Surging Warriors' most glaring flaw on display in loss to Nuggets, but the answer could be on the way

SAN FRANCISCO — There’s a fight scene in the 1988 Jean-Claude Van Damme cult classic, Bloodsport, in which underdog American bruiser Ray Jackson is matched up against the seemingly unbeatable reigning Kumite champion, Chong Li. After arrogantly ignoring some wise advice from Van Damme’s character, Jackson gets off to a surprisingly hot start against his superior opponent, bloodying Chong Li’s lip and sending him to the mat. Jackson celebrates, raising his arms brazenly toward the stunned crowd as he struts around the ring, urging them to chant his name in reverence.

Big mistake.

Chong Li glances at his foolish opponent, wipes a trickle of blood from the corner of his mouth, tastes it, and calmly rises to his feet. What ensues is a systematic destruction that leaves Jackson beaten, unconscious and eventually hospitalized, with the defending champion left standing triumphant.

This, in a nutshell, was the Golden State Warriors’ 119-103 loss to the defending champion Denver Nuggets on Sunday at Chase Center. The Warriors looked invincible after Klay Thompson’s 23-point first-half barrage off the bench helped build a 16-point lead midway through the second quarter.

In the flutter of an eyelash, however, the Nuggets rose up off the mat — erasing the lead by halftime, gaining a 10-point edge halfway through the third quarter and never relinquishing control.

“I think we may have relaxed a little bit when we got up 15,” Thompson said after the loss. “Can’t do that against the defending champs.”

Golden State’s recent run of 10 wins in 13 games has been characterized by their vintage mantra of “Strength in Numbers.” Every night sees a different contributor stepping up, with head coach Steve Kerr using as many as 11 players in a single game’s rotation.

Well, on Sunday the Nuggets also used “Strength in Numbers,” but their number was two. As in, a two-man game. Nikola Jokic and Jamal Murray. The best in the biz.

The two-time MVP was absolutely masterful against any defender the Warriors threw at him (and there were plenty), putting up a video game-like 32 points, 16 rebounds and 16 assists on 13-for-24 shooting, committing only two turnovers in the process. Murray was similarly spectacular, dropping 27 points on 16 shots, including his signature array of backbreaking fall-aways.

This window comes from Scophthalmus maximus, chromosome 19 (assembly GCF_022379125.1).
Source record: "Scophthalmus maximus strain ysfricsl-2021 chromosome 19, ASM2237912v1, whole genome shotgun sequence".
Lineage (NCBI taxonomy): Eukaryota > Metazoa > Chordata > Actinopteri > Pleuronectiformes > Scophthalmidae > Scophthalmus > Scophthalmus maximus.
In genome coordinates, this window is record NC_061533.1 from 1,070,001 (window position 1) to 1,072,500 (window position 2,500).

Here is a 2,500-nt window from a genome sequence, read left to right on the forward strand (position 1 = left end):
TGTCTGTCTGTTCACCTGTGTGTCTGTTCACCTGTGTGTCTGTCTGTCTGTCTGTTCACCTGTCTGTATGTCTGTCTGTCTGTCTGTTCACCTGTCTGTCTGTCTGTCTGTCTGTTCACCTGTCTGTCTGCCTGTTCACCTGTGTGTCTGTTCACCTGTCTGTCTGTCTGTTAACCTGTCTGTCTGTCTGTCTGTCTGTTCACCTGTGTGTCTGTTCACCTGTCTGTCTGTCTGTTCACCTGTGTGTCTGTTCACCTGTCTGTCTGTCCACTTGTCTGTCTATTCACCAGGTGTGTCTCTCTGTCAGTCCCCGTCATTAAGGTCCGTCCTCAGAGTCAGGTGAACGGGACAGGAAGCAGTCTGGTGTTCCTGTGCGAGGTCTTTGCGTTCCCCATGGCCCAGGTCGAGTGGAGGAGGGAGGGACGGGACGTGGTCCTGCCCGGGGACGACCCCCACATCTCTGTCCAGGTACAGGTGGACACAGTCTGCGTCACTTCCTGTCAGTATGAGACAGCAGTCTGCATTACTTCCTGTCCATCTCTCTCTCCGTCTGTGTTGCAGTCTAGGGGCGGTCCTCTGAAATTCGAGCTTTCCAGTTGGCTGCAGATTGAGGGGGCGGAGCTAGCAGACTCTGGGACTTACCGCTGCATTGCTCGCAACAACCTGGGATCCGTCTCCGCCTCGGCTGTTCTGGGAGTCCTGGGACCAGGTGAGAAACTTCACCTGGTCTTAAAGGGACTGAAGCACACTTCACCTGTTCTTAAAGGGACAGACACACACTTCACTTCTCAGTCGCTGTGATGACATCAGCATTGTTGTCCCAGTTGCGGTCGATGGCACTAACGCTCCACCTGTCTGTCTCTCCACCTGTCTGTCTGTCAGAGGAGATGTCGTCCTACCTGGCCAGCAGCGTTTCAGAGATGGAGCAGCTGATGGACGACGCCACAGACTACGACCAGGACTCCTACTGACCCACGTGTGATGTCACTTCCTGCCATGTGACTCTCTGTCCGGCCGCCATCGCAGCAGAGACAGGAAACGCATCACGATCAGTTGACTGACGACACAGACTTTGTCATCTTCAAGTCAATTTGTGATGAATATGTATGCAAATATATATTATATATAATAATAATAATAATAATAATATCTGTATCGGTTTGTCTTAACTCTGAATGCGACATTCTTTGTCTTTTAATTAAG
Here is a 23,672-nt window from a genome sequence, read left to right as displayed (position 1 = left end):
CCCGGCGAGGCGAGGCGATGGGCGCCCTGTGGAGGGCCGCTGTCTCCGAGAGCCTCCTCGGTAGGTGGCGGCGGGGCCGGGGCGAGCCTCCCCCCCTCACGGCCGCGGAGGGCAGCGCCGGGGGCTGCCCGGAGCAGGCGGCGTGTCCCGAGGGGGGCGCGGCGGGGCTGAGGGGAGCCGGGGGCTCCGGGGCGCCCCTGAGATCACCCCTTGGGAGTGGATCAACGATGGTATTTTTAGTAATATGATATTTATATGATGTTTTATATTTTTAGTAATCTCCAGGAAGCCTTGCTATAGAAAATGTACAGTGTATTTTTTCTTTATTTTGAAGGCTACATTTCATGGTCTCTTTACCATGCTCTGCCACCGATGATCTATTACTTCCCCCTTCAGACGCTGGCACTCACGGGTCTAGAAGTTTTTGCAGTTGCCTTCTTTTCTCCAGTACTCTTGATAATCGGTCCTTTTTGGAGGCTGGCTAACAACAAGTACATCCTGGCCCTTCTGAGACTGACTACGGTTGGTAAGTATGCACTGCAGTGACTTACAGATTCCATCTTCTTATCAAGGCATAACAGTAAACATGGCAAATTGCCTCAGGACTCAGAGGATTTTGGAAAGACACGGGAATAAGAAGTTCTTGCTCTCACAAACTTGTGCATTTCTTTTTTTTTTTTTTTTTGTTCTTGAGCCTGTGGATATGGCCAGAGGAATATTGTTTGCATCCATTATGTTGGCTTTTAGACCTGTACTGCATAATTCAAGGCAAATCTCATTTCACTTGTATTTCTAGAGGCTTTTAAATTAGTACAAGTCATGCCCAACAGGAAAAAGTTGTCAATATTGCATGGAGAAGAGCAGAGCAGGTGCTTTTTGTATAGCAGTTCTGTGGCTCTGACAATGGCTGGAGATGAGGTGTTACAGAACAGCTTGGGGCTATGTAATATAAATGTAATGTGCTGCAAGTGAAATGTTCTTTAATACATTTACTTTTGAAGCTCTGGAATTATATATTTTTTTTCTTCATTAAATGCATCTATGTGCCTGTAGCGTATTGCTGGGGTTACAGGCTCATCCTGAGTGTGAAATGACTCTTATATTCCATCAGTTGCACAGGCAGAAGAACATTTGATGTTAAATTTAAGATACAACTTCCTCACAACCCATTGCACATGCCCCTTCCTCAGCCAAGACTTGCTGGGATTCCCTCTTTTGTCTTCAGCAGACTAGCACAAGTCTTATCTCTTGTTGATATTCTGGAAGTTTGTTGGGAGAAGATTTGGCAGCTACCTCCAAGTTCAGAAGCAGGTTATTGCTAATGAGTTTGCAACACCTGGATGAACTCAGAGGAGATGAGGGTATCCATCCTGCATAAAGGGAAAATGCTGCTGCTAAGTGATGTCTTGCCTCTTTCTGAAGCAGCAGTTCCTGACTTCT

“They really took it to us,” Kerr said after the game. “Obviously, Jokic was amazing. I mean, he just completely dominated that game and put us on our heels over and over again. They’re the champs for a reason.”

While the Warriors scrambled for answers during a rare off shooting night from Stephen Curry (20 points on 6-for-19 from the field), the Nuggets knew exactly who and what to go to on both ends of the floor — starting with the Jokic-Murray combo, flanked by a trio of picture-perfect complements in Aaron Gordon, Michael Porter Jr. and Kentavious Caldwell-Pope. It’s the five-man starting and closing unit that won them last year’s title and the one that’s played the most minutes together of any NBA group this season, with a dominant net rating of plus-14 points per 100 possessions.

It’s also exactly the type of five-man unit that the Warriors, despite all of their recent success, are still missing.

The starting lineup with Draymond Green at center, which Kerr enlisted about a month ago, has been excellent — even better since Brandin Podziemski was inserted into Thompson’s place. The problem is, that isn’t always the unit that closes. If Thompson’s on a heater and Podziemski is showing some rookie jitters (as he rarely does, but did on Sunday), Kerr will go with the veteran down the stretch. If Wiggins is having one of his all-too-frequent disappearing acts, he’ll be nixed in favor of Gary Payton II or Moses Moody. As far as the bigs, Kerr’s basically spinning a wheel throughout any given game to land on some combination of Green, Kevon Looney, Dario Saric and Trayce Jackson-Davis.

It’s a good problem to have … but it is a problem. Every NBA team wants optionality — the ability to play small or big, fast or slow, skilled or physical. The danger comes when you don’t have a group of five to rely upon consistently, as the Warriors have in each of their championship runs.

“It just means that there are decisions to make every night,” Kerr said of his lack of a true closing unit. “The way our team is constructed and the way our guys are playing, it’s gonna be different combinations depending on who’s playing well. It does make it a little trickier, but I like having the options, too. We’ve got a lot of talented players.”

Fortunately for the Warriors, 26 regular-season games remain to figure this out. Chris Paul is expected back at some point in the upcoming four-game road trip, and it’s hard to imagine his presence won’t be a staple in late-game situations once his conditioning is up to speed. Injuries tend to rear their ugly head, potentially eliminating one or two players from the deep rotation. As the playoffs or Play-In Tournament get closer, it’s possible that Kerr will trust veterans like Looney, Wiggins and Payton above youngsters Kuminga, Podziemski and Moody.

On Sunday, Golden State’s fourth straight loss to the Nuggets this season emphasized how far they still have to go in order to get on the level of the champions. The first step is finding a consistent five-man unit to rely upon — win or lose. Getting Paul back in the coming days could be a push in the right direction.

“Whether it’s when I’m on the bench or in rotations where we’re on the court at the same time, it’ll hopefully elevate us to another level where he gets comfortable and gets his legs underneath him,” Curry said on Sunday of Paul’s imminent return. “That on top of how we’ve been playing — up until tonight — hopefully it’ll allow us to keep building.”

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